In consistence with the “Divide and Conquer” doctrine General Custer split his twelve companies into 3 separate battalions. Major Reno’s command of companies A, G, and M would engage the large Indian encampment. To do that Reno and his men would have to ford the Little Big Horn River. Captain Benteen with Companies D, H, and K was to reconnoiter south of the encampment and approach from there. This left General Custer with 5 companies. He assigned one remaining company under Captain McDougall and his men to attend to the pack train of supplies and ammunition, so with 712 men at his command Custer had split his force into 4 detachments weakening troop strength for each unit and sending them into an unsure situation with enemy strength they could only guess at.
Once Major Reno’s men arrived at the Indian camp they established a skirmish line with their single shot breach loaded .45 caliber Springfield carbines with a trooper forced to attend to 4 horses every few yards cutting his firepower by 24%. It is said that his troopers had shot some wives and children of Chief Gall enraging the tribal leader and causing a surge of armed warriors to emerge from the village. From his left flank came horse mounted braves, armed and willing to engage Reno’s Companies. In short order outnumbered 5 to I and forced to dissolve an orderly skirmish line, Reno ordered a poorly executed retreat leaving his wounded behind while losing 29 troopers and 3 officers run down, clubbed in the head, or shot as they ran to catch up!
Some horses mounted by their men fell backwards climbing the hill that Reno desperately withdrew to in order to establish a defensible position. He was joined by that time by Captain Benteen and his companies. Reno’s Indian Scout, “Bloody Knife” was struck in the head by a bullet spraying his blood and brain fragments all over Reno’s face! Neither Benteen or Reno could see Custer’s battle but could hear rifle volleys and saw smoke and dust rising into the sky. Even though Benteen had been ordered by courier to attack the village and bring the pack train with him, there had obviously been a disruption in situational awareness. Under heavy assault by perhaps thousands of Plains Indians, the troopers were hard pressed to survive much less worry about Custer’s predicament!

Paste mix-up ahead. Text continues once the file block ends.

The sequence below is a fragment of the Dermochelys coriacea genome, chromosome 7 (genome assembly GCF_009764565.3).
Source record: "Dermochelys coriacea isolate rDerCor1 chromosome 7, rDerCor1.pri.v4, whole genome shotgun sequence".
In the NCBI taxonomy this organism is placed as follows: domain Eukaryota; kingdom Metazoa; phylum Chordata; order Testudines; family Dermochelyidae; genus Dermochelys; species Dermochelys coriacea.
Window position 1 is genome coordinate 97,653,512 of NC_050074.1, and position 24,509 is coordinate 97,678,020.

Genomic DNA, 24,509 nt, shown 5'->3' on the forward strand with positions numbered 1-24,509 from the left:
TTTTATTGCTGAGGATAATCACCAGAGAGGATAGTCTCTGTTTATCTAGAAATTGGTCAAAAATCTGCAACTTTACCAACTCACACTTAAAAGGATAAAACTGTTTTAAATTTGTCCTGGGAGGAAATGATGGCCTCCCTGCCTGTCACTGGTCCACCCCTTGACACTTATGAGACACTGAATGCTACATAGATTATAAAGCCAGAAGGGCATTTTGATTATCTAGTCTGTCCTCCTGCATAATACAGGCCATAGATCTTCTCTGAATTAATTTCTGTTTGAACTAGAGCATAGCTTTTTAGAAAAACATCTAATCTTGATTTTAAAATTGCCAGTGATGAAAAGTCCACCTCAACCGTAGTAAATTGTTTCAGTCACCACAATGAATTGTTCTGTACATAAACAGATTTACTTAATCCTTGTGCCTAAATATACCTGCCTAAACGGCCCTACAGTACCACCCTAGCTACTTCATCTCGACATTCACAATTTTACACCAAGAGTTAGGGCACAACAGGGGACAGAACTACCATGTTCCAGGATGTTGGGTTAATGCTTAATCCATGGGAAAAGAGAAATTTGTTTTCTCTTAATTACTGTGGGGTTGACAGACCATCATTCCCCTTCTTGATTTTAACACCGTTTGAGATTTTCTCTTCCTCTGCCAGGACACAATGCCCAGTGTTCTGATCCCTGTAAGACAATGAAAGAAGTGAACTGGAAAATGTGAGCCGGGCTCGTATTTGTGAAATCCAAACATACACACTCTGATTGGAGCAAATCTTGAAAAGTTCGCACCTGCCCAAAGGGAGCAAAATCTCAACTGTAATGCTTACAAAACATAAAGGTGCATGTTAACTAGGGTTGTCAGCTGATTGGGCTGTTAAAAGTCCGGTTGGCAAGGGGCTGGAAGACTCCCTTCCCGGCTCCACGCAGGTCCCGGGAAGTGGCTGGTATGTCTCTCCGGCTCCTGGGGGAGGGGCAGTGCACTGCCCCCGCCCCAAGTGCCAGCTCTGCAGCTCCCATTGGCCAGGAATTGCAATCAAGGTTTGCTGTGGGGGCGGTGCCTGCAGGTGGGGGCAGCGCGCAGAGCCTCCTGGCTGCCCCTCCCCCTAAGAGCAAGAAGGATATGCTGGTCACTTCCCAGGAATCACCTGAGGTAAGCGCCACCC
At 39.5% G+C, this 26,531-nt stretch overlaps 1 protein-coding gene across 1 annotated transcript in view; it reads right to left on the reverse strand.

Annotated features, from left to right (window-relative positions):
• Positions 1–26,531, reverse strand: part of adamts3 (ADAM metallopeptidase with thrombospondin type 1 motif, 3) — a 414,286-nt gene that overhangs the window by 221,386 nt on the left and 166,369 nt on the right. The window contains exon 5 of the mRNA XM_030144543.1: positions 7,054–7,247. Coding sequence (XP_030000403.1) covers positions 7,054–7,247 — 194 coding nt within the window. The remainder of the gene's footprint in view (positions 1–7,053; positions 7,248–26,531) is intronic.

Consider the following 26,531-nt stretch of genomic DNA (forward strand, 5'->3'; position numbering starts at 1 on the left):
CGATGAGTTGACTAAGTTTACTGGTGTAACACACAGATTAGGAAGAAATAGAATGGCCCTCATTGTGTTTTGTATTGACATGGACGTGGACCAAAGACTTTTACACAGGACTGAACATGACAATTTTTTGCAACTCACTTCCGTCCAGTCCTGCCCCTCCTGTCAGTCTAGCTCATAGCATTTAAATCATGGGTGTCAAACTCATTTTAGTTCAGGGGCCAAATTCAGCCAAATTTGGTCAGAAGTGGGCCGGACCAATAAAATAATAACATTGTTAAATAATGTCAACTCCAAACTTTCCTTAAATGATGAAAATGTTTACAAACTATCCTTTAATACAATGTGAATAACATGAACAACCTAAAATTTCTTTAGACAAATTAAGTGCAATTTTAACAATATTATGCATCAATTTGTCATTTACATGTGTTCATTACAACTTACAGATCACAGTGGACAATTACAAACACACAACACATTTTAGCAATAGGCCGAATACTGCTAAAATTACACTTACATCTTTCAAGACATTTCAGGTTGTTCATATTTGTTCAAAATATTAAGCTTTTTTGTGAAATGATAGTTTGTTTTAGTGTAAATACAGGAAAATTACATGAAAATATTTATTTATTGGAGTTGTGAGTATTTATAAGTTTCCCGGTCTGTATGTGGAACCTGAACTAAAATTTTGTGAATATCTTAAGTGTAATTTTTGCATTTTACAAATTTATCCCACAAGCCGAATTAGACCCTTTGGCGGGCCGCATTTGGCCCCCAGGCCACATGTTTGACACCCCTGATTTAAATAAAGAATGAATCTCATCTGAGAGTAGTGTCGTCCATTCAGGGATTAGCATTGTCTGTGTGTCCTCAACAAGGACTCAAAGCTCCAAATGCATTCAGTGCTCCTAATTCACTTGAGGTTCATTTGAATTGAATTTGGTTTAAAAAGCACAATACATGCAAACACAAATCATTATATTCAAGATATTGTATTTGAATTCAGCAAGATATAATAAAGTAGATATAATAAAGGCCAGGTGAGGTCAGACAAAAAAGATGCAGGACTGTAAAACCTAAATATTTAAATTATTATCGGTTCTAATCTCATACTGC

Breakdown of the mission
Had General George Armstrong Custer’s command remained intact as one large unit they probably would have prevailed as his aggressive battle charges had led him and the Union Army to many victories, but Custer’s ambition exceeded his resources and disaster overtook him. An estimated 6,000 Plains Indians had made camp in the vicinity of the Little Big Horn and Custer, without adequate intelligence or sufficient numbers had walked right into a hornet’s nest. His widely separated companies could not possibly consolidate their positions with Custer’s main force, not even knowing exactly where he and his beleaguered troopers were.
A debunked myth?
Controversy over the famed theory of “Custer’s Last Stand” has now come into question by several battlefield forensic studies with field findings of spent shells, body placement, and Plains Indian survivor accounts all conflicting. It seems that Custer either led a charge across the Little Big Horn River that was quickly blunted by superior enemy numbers forcing his retreat to the hill he attempted to establish a defense on, or he and his companies were simply overwhelmed before they could make an orderly defensive stand. Perhaps small bands of troopers encircled themselves and attempted to fight to the death.
Just an illusion?
The famous vision of Custer and his doomed troopers putting up a defiant defense in the face of certain death, separated from Reno and Benteen’s forces seems more of legend than fact in view of battlefield studies. Yet, no one will ever know for certain just what actually happened since no one survived in Custer’s regiment. Only the ghosts of those combatants could speak if anyone could listen. In the words of one of the 7th Cavalry’s Indian scouts speaking to General George Armstrong Custer minutes before the engagement began he said, “ You and I are going home today by a road we do not know."[ Those ominous words seem to be an exact harbinger of the fate of George Armstrong Custer and his men, and their Crow and Anikara Indian scouts.
Ironies over the events at the Little Big Horn
In short, it would seem that the “Divide and Conquer” strategy of military as well as political persuasion is a double edged sword that cuts both ways with an unexpected outcome whenever used. One might also recall how many of Joseph Stalin’s political allies in the conversion of Russia to a Communist regime ended up with a bullet to the head. Those very comrades of the rebellion who had implemented the “Divide and Conquer” doctrine against their political opposition!